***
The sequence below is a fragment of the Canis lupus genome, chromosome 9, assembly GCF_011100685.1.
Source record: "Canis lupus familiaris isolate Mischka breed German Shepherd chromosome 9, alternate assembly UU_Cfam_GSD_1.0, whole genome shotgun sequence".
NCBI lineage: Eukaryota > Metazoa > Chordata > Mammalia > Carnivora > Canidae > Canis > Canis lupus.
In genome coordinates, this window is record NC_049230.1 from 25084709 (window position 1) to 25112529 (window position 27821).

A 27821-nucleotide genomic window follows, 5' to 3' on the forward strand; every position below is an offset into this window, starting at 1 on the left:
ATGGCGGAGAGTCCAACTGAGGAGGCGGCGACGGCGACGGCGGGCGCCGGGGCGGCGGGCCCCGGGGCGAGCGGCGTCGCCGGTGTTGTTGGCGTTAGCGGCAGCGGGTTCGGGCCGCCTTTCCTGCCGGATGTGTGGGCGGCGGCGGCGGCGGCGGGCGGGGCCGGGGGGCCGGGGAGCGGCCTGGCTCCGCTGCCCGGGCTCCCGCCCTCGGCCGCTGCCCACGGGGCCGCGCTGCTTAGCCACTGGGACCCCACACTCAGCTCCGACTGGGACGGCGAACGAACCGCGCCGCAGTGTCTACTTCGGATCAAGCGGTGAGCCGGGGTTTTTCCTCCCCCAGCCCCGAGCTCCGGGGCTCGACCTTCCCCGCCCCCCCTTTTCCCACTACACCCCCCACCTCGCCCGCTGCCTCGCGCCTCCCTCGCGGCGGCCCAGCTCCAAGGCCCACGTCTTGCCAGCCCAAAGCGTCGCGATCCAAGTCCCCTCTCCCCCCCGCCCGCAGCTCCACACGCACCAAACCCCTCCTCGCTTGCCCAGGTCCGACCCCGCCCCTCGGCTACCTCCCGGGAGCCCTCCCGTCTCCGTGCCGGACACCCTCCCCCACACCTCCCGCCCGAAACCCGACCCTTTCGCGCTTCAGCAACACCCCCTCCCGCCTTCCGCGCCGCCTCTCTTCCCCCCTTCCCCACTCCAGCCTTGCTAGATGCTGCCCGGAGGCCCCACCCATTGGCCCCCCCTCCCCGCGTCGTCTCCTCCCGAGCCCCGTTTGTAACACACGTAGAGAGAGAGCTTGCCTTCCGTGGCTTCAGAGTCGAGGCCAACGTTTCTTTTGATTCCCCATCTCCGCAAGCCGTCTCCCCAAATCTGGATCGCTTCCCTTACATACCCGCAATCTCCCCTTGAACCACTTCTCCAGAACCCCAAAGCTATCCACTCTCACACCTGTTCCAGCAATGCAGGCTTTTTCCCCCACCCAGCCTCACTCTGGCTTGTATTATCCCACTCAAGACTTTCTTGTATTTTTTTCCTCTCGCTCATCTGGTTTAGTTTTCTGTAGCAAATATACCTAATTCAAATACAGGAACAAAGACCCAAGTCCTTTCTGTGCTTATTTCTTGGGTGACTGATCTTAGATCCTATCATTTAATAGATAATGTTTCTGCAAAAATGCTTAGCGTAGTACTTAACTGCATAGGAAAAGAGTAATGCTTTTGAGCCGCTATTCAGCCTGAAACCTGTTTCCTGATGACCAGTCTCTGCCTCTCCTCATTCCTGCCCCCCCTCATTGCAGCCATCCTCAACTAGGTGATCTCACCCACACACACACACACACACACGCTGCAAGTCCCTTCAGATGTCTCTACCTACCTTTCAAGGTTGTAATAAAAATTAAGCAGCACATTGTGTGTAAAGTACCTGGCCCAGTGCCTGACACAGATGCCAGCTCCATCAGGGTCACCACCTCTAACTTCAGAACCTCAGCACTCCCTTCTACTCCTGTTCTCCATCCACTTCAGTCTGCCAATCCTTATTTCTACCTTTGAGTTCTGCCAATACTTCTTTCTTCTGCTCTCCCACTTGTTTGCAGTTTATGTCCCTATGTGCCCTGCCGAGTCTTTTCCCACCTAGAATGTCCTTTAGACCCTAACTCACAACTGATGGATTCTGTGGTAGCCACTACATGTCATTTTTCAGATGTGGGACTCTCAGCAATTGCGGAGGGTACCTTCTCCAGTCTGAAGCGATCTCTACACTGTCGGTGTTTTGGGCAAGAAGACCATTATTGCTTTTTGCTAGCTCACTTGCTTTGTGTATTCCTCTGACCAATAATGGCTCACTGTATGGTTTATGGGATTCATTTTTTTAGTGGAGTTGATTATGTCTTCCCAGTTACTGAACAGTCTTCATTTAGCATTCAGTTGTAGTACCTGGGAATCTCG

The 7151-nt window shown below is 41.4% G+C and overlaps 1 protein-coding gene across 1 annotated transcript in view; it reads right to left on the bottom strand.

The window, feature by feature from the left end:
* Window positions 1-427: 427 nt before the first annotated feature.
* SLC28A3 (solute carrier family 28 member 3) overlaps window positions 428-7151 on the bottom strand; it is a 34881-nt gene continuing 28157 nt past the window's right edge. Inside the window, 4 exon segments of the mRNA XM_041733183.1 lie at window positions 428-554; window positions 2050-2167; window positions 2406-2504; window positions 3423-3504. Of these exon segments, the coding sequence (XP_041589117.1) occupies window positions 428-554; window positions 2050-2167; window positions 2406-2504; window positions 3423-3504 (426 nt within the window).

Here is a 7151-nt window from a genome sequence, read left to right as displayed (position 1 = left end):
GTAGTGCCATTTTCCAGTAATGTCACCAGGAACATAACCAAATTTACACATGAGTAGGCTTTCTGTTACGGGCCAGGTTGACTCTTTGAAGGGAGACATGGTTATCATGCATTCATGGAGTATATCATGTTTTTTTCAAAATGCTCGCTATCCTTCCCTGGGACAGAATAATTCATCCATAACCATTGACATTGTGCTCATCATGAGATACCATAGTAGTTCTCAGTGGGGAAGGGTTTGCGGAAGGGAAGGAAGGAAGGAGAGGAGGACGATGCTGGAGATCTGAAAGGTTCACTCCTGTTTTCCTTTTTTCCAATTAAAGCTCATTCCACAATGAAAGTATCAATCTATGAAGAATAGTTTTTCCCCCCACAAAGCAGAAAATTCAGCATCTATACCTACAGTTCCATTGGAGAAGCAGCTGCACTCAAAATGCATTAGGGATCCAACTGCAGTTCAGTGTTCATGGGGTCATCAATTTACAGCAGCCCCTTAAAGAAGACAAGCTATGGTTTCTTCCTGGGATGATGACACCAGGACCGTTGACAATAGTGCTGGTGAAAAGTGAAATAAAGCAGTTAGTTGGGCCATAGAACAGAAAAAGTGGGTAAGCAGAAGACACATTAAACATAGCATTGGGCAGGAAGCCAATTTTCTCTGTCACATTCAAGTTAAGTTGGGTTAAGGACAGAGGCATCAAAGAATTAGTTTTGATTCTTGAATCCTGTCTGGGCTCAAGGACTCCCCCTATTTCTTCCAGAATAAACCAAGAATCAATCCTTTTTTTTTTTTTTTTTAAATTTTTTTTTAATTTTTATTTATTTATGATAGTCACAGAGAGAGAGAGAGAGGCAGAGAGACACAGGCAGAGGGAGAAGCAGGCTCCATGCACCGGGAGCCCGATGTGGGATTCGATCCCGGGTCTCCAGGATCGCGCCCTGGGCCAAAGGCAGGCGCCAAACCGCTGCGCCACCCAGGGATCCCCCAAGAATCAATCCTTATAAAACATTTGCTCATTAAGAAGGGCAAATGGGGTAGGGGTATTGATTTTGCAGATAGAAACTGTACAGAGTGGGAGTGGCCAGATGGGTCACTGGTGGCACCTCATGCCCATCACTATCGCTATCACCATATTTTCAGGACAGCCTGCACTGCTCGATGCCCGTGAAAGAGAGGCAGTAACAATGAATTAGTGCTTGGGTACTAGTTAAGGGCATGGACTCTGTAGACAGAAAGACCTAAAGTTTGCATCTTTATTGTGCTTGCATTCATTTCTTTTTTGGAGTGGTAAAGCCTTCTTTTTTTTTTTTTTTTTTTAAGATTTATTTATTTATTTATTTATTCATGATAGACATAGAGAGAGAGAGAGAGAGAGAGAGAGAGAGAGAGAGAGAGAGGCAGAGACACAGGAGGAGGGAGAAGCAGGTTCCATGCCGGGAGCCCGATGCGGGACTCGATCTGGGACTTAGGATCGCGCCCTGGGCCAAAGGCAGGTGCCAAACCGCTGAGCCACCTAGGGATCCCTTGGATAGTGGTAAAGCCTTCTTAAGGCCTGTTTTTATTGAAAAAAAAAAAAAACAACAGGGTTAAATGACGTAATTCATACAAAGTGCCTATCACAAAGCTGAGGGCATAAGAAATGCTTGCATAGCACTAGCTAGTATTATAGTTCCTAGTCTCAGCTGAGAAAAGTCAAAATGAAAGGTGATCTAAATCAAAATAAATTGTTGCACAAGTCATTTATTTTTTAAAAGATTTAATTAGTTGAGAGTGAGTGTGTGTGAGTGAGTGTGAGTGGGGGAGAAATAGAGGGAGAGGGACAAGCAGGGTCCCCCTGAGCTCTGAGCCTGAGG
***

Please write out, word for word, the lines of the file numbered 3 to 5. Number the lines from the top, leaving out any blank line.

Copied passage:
NCBI lineage: Eukaryota > Metazoa > Chordata > Mammalia > Carnivora > Canidae > Canis > Canis lupus.
In genome coordinates, this window is record NC_049230.1 from 25084709 (window position 1) to 25112529 (window position 27821).

A 27821-nucleotide genomic window follows, 5' to 3' on the forward strand; every position below is an offset into this window, starting at 1 on the left: